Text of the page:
nos-trum. pronunciation: \nos'-trum\. noun. Etymology: Latin, neuter of noster our, ours.
1. a medicine of secret composition recommended by its preparer but usually without scientific proof of its effectiveness.
2. a usually questionable remedy or scheme.
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Wednesday, September 3, 2008

Regarding the campaigns, a couple of definitions and comparisons

Boy,

The last couple of weeks have been wild and exciting. This presidential campaign is the most interesting I’ve seen in over twenty years.

Like most of you, I have my own thoughts about how to choose a president. But I don’t want to get into that here.

However, I’ve noticed that there is some confusion about a couple of military things that have entered the discussion. I usually write just about medical stuff, but 27 years in the AF is also a credential.

The American people know so little about the organizations that provide for the national defense. I think I told you that a woman once thought I was an airline pilot.

1. First, being a commander is pure authority and responsibility. As a commander, I had the power to imprison, garnish wages, and even put people on bread and water (yes, technically you can still do that…but it’s never done)

Next, there’s been some discussion of the National Guard and how it’s commanded. We have two large groups of non-active duty forces in the country: the Reserves and the National Guard. The Reserves are federal; they belong to the US and are commanded (ultimately) by the President, whether they are here in the US training, or deployed to conduct combat operations.

The Guard is loosely overseen by a Director in the Pentagon, but command and control is exercised by the state. They are “owned” by the state, and their Commander-in-Chief is the governor. He or she exercises complete control and discretion over their use. The origin of the Guard is pre-Revolutionary War…the Minutemen.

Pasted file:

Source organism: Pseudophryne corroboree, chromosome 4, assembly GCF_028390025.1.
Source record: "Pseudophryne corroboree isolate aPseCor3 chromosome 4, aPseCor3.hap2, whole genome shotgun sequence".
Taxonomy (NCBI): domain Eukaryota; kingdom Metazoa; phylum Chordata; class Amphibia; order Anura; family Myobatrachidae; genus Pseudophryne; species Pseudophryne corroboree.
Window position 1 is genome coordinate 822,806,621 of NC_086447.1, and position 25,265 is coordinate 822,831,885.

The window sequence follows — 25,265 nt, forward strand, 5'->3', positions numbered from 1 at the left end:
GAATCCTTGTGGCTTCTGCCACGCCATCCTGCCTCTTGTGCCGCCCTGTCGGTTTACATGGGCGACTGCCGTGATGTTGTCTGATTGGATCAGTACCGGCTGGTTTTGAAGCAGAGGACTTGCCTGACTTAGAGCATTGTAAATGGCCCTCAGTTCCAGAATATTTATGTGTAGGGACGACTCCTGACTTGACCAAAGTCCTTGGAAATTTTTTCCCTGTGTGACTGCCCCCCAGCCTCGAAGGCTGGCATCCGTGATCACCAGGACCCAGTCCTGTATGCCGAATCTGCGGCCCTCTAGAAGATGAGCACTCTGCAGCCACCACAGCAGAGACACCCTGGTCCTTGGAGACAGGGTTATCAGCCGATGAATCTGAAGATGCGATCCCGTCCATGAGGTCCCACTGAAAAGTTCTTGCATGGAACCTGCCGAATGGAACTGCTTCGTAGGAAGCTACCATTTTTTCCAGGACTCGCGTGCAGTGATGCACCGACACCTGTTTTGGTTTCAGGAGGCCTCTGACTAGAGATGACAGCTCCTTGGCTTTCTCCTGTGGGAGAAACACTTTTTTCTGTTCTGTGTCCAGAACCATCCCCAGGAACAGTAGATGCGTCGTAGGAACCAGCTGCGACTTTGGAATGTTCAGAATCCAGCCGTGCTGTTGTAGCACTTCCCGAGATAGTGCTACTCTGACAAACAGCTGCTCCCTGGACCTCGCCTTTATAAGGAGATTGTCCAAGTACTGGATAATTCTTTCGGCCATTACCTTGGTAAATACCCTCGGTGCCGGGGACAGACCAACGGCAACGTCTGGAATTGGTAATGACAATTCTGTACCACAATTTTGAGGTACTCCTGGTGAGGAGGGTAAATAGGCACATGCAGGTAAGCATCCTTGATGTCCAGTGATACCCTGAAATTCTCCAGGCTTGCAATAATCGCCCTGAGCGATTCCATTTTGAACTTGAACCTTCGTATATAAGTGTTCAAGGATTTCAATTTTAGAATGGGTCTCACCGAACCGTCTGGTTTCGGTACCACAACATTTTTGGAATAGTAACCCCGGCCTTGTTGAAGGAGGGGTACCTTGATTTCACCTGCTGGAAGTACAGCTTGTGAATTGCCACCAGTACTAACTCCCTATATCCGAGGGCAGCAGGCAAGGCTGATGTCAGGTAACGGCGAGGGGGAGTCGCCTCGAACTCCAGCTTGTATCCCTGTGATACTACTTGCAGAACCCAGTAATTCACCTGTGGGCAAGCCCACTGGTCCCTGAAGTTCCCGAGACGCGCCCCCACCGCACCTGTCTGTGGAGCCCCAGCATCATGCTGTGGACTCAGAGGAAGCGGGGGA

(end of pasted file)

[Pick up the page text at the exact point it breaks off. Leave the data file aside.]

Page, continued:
Once a Guard unit is mobilized, or “federalized”, their status under the law changes and command passes to the President. But practically speaking, the Governor has to “go along” with the mobilization. The Governor resumes commander-in-chief role upon their return, or release from active military duty. Then, the governor can use them for any purpose he/she wants within the state again.

It gets more complicated that this. I won’t bore you with it much: there is COMCON (command control), OPCON (operational control), TACON (tactical control), and ADCON (administrative control).

If you want to impress your friends say the following: “Gov Palin normally exercises COMCON. She relinquishes OPCON and TACON for overseas military operations, but retains ADCON.” It sounds like you’re really smart.

2. Over the last few years, I’ve run across comparisons between now and Vietnam. Military personnel know the vast difference between the war on terrorism and Vietnam, but I ran across the following graph that gives a taste for the magnitude of the two. Considering that Vietnam is tiny and Iraq/Afghanistan is huge, the casualty comparison is striking. (by the way, what happened to the media reporting the casualty total all the time?) The total number of deaths, all a tragic loss, since 2003 is 4154. This is total, not all are combat (accidents happen). By comparison, the first day at Antietam was 23,000…June 6, 1944 was ~5000 (I think). The average is about 15/mo now, about 130/mo at the height of the counter-insurgency.

Doc D

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